Debate over air conditioning in Residence Halls heats up

Autumn Dixon
COPY EDITOR

A heatwave last week had Whittier College residential students wondering if the College should install air conditioning. Five out of the College’s seven resident halls are left without any air conditioning, as many of them were built half a century ago. Living in Southern California, where temperatures can reach over 100 degrees, it is easy to see why this might be a problem for current and prospective students.

 Residential Life sent out a Student-L email titled “Beat the Heat,” offering alternative suggestions for students living in buildings without AC. In this email, they invited students to drink more water, visit the pools, and hang out in lounge areas as well as other air conditioned rooms around campus. Buildings like Wanberg and Campbell that do not have air conditioning in individual rooms do have air conditioned lounges. 

 While the email was intended to address the four-day-long heatwave, some feel it was proposing short-term solutions to a long-term problem. Madison Wells, a second-year residential student, believes not having air in her dorm had a drastic impact on her time at the College. “The heat made me feel like I couldn’t go out and do anything,” Wells said. “I felt like if I tried to do anything then I would’ve died from a heat stroke, so I would just stay inside with like three fans pointed at me.”

Fourth-year Residential Community Advisor (RCA) Nikki Dalton offered similar advice to students. “The California heat is undeniable, and I’m always searching for ways to keep cool,” said Dalton. “Though it seems like we may have survived the heat wave finally, you can never go wrong with investing in an oscillating fan! Also, if you open your windows at night to let the cool air in, be sure to close them again in the morning especially if it’s forecasted to get really warm.” In addition to the suggestions from Residential Life in their “Beat the Heat” email, Dalton said that approximately 20 fans were purchased for move-in day in first-year dorms, for students who had not yet purchased one. 

The College is mostly unoccupied during the hottest months of the year, meaning that we get away with not having air conditioning because temperatures usually drop after September. Director of Conference Services George McKernan has been running the Summer Conference program for the past 28 years, which houses international students and various overnight programs on campus during the summer. However this past year, it was so hot that there were serious concerns about having camps stay on the lower campus. “When the temperature rises to 100 or above, some of our customers have complained. Others have not,” said McKernan. “ I do have concerns if the 100 degree heat continues in the summer, as I have received some complaints.”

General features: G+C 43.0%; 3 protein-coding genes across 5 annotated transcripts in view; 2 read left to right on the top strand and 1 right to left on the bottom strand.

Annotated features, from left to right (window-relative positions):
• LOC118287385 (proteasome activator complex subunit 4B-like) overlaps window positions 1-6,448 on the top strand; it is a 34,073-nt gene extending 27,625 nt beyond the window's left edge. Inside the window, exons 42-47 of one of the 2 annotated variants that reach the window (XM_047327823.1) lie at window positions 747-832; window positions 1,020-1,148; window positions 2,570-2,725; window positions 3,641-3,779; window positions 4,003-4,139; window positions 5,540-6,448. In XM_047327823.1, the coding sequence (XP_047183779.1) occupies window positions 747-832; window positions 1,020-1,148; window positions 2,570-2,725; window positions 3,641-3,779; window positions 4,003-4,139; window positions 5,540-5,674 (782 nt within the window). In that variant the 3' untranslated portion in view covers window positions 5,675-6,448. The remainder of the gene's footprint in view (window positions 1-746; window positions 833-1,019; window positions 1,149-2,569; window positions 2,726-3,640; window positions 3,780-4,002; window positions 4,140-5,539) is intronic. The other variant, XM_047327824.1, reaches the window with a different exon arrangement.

According to VP for Finance and Administration Jim Dunkleman, the College has started looking into the possibility of adding air conditioning. “The College had an informal conceptual study in 2016 on the feasibility of installing air conditioning in the three first-year residence halls,” said Dunkleman.  “The primary questions are if it is feasible to install air conditioning at a reasonable cost considering the design and infrastructure of the buildings and if the buildings can then be run with acceptable efficiency.” 

ASWC Senate President and Advocacy Committee Chair Bryce Scurr addressed concerns at Monday’s ASWC meeting. Scurr met with Pérez last Friday to discuss alternatives to AC in the residence halls, including suggestions brought forward by the Environmental Action Committee that may be more cost efficient than a new AC retrofit. Suggestions include film to cover the windows to block direct sunlight and vines going up building walls to block some of the heat, as suggested by chairman Andy Bertelsen. 

The design and infrastructure of the buildings is significant since some of the Residential Halls were built before central air conditioning was a staple in housing. Campbell Hall, which houses international students, was built in 1924. Wanberg Hall was built in 1949, Johnson Hall was built in 1955 (though renovations were done in 2007), Stauffer Hall was built in 1962, and Ball Hall was built in 1966. Turner Hall, Harris Hall, and the off-campus Arbor Ridge apartments are significantly newer and were built with central air conditioning. The Residence Halls Information tab on the College’s website does not state that the majority of the halls do not have air conditioning, but the individual pages for Turner and Harris list it as an amenity.

 Regardless, the hot air in the dorms should be addressed because it affects more than just the students who live there. Scurr said, “First-year residential halls really determine a large part of the atmosphere that students feel when they come on campus, and we want students to stay. Retention rate is something we want to keep increasing, and it has been increasing, so it’s something [Residential Life] should keep in mind.” ASWC Senate has its meetings  Mondays at 7:00 p.m. in Villalobos, and Advocacy meets on Wednesdays at 4:30 p.m. in the Senate Office if you have any comments or concerns about AC.